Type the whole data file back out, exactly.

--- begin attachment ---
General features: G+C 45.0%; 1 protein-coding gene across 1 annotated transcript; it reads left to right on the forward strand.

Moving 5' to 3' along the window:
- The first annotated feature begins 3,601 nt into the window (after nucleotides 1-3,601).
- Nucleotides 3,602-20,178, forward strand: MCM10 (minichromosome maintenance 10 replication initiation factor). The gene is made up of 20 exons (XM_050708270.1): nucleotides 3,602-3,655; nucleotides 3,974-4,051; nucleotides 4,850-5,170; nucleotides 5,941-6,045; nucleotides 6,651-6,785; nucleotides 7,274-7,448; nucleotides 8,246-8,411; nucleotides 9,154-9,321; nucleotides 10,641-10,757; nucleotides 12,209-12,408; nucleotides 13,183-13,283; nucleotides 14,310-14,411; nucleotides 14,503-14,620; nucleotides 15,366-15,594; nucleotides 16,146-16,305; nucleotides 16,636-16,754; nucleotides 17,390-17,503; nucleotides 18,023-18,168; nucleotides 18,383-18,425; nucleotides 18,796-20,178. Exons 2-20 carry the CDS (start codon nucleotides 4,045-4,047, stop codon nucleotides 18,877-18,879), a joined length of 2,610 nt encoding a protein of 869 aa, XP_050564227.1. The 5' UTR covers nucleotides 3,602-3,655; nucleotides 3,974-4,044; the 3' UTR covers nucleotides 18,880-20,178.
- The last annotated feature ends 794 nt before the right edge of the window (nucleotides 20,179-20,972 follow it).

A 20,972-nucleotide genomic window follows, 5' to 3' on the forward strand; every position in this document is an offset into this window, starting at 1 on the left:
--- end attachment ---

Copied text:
General features: G+C 45.0%; 1 protein-coding gene across 1 annotated transcript; it reads left to right on the forward strand.

Moving 5' to 3' along the window:
- The first annotated feature begins 3,601 nt into the window (after nucleotides 1-3,601).
- Nucleotides 3,602-20,178, forward strand: MCM10 (minichromosome maintenance 10 replication initiation factor). The gene is made up of 20 exons (XM_050708270.1): nucleotides 3,602-3,655; nucleotides 3,974-4,051; nucleotides 4,850-5,170; nucleotides 5,941-6,045; nucleotides 6,651-6,785; nucleotides 7,274-7,448; nucleotides 8,246-8,411; nucleotides 9,154-9,321; nucleotides 10,641-10,757; nucleotides 12,209-12,408; nucleotides 13,183-13,283; nucleotides 14,310-14,411; nucleotides 14,503-14,620; nucleotides 15,366-15,594; nucleotides 16,146-16,305; nucleotides 16,636-16,754; nucleotides 17,390-17,503; nucleotides 18,023-18,168; nucleotides 18,383-18,425; nucleotides 18,796-20,178. Exons 2-20 carry the CDS (start codon nucleotides 4,045-4,047, stop codon nucleotides 18,877-18,879), a joined length of 2,610 nt encoding a protein of 869 aa, XP_050564227.1. The 5' UTR covers nucleotides 3,602-3,655; nucleotides 3,974-4,044; the 3' UTR covers nucleotides 18,880-20,178.
- The last annotated feature ends 794 nt before the right edge of the window (nucleotides 20,179-20,972 follow it).

A 20,972-nucleotide genomic window follows, 5' to 3' on the forward strand; every position in this document is an offset into this window, starting at 1 on the left: